I have been teaching Pre-School for the last 20 years. The question I often get asked by parents is, “How do I teach my child to read?” The concept is simple: Consistency, Repetition and Imitation. It really doesn’t matter WHAT you are teaching your child-it could be telling time, it could be tying a shoe; it could be riding a bike. The most important thing to remember is that you must reinforce any concept on a daily basis.
Each morning I sit my students down on a large area rug and we do a 10 minute circle time. My circle time includes: The Alphabet Song, Counting to 20, Months of the Year, Days of the Week, Colors and Shapes. I also throw in, “What year is it?” and start with Two thousand and… A child always yells out “14!” My next question is “What month is it?” I start sounding out the name of the month which is displayed brightly on our calendar. It is currently September so I would begin by sounding out the word. By doing this daily my students can recite this to me and they can recite this to their parents and to anyone else who is willing to listen!
What does all this mean?
To be consistent means that you must practice a concept each day.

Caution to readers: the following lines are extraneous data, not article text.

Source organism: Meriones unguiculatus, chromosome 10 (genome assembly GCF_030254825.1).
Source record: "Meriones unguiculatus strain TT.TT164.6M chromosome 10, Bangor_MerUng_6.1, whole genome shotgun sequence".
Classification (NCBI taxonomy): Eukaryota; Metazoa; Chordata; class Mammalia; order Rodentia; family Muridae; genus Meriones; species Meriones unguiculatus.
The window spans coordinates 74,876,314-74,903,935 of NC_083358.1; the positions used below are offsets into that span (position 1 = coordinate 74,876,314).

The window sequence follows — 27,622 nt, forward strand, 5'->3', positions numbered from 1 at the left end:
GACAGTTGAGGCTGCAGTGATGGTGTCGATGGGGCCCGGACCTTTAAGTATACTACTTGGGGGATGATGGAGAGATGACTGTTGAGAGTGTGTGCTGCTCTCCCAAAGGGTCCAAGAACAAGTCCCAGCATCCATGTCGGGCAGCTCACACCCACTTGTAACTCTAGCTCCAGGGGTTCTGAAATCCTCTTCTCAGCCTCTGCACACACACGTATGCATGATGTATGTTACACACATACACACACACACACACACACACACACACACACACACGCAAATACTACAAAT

Repetition means that if you want to learn the Alphabet song, then you should sing the Alphabet song over and over each day.
Parents should model good reading habits even if it is just by reading a newspaper or even a magazine daily. If you read daily, your child will want to read daily.
“7” Read to Succeed Strategies!
Children are learning from the moment they are born and absorb whatever we teach them. Introducing “reading” to a young child can be done simply by reading each day. Make it a daily routine. It could be after school, or it could be before bed. Whatever you choose will become an expected daily event. Read a loud to your child and follow each word with your finger. Reading a loud to children helps to broaden their vocabulary and develop their knowledge of different types of print. Eventually a child will learn that print is read from left to right and from the top of the page to the bottom. They will learn to correlate the spoken words with the printed words.
1. Read 15 to 20 minutes per day.
2. Keep a variety of books on hand.
3. Discuss the story as you read.
4. Read out loud using funny voices and act the story out. (This keeps a child’s attention.)
5. Point to the words as you read.
6. Create flash cards that help identify letters. If you have mastered letter recognition then create flash cards that teach letter sounds. If that is mastered then start sounding out or decoding words.
(Helpful Hint: Learn 3 letters or letter sounds at a time, once that is mastered add two more, then when those 3 are mastered, add two more, until all 26 letters or letter sounds are completed or known)
7. Read everything! Street signs, Store Signs, Menu’s, Billboards, etc.
Please keep in mind the earlier in a child’s life you begin to read, the better your child will be. Make it fun, make it engaging, and ultimately make a solid foundation that begins your child’s educational journey.